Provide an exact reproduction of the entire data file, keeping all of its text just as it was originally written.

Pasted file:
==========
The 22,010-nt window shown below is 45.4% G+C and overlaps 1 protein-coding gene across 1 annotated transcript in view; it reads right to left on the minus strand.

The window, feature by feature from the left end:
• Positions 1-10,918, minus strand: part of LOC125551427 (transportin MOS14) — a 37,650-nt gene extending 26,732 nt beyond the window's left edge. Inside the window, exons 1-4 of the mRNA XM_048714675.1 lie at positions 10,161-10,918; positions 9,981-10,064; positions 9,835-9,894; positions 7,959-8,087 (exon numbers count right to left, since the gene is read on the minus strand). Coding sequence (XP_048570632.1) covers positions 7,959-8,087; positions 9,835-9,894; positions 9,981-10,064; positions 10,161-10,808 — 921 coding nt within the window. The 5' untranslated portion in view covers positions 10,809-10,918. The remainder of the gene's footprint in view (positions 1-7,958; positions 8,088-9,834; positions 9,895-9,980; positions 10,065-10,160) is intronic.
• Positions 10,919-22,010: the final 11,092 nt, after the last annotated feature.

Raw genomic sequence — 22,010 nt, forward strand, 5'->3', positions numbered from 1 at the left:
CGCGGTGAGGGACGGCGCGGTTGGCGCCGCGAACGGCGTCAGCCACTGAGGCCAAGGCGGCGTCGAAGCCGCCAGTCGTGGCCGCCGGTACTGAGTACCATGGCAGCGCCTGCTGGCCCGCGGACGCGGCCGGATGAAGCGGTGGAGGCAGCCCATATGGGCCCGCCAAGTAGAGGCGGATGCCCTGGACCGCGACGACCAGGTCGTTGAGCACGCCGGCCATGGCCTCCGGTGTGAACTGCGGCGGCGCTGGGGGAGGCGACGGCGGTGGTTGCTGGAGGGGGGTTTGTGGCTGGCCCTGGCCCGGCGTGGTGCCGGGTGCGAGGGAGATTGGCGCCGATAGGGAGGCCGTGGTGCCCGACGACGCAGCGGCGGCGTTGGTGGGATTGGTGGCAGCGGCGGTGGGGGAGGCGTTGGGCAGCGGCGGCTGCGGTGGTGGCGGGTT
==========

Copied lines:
The 22,010-nt window shown below is 45.4% G+C and overlaps 1 protein-coding gene across 1 annotated transcript in view; it reads right to left on the minus strand.

The window, feature by feature from the left end:
• Positions 1-10,918, minus strand: part of LOC125551427 (transportin MOS14) — a 37,650-nt gene extending 26,732 nt beyond the window's left edge. Inside the window, exons 1-4 of the mRNA XM_048714675.1 lie at positions 10,161-10,918; positions 9,981-10,064; positions 9,835-9,894; positions 7,959-8,087 (exon numbers count right to left, since the gene is read on the minus strand). Coding sequence (XP_048570632.1) covers positions 7,959-8,087; positions 9,835-9,894; positions 9,981-10,064; positions 10,161-10,808 — 921 coding nt within the window. The 5' untranslated portion in view covers positions 10,809-10,918. The remainder of the gene's footprint in view (positions 1-7,958; positions 8,088-9,834; positions 9,895-9,980; positions 10,065-10,160) is intronic.
• Positions 10,919-22,010: the final 11,092 nt, after the last annotated feature.

Raw genomic sequence — 22,010 nt, forward strand, 5'->3', positions numbered from 1 at the left:
CGCGGTGAGGGACGGCGCGGTTGGCGCCGCGAACGGCGTCAGCCACTGAGGCCAAGGCGGCGTCGAAGCCGCCAGTCGTGGCCGCCGGTACTGAGTACCATGGCAGCGCCTGCTGGCCCGCGGACGCGGCCGGATGAAGCGGTGGAGGCAGCCCATATGGGCCCGCCAAGTAGAGGCGGATGCCCTGGACCGCGACGACCAGGTCGTTGAGCACGCCGGCCATGGCCTCCGGTGTGAACTGCGGCGGCGCTGGGGGAGGCGACGGCGGTGGTTGCTGGAGGGGGGTTTGTGGCTGGCCCTGGCCCGGCGTGGTGCCGGGTGCGAGGGAGATTGGCGCCGATAGGGAGGCCGTGGTGCCCGACGACGCAGCGGCGGCGTTGGTGGGATTGGTGGCAGCGGCGGTGGGGGAGGCGTTGGGCAGCGGCGGCTGCGGTGGTGGCGGGTT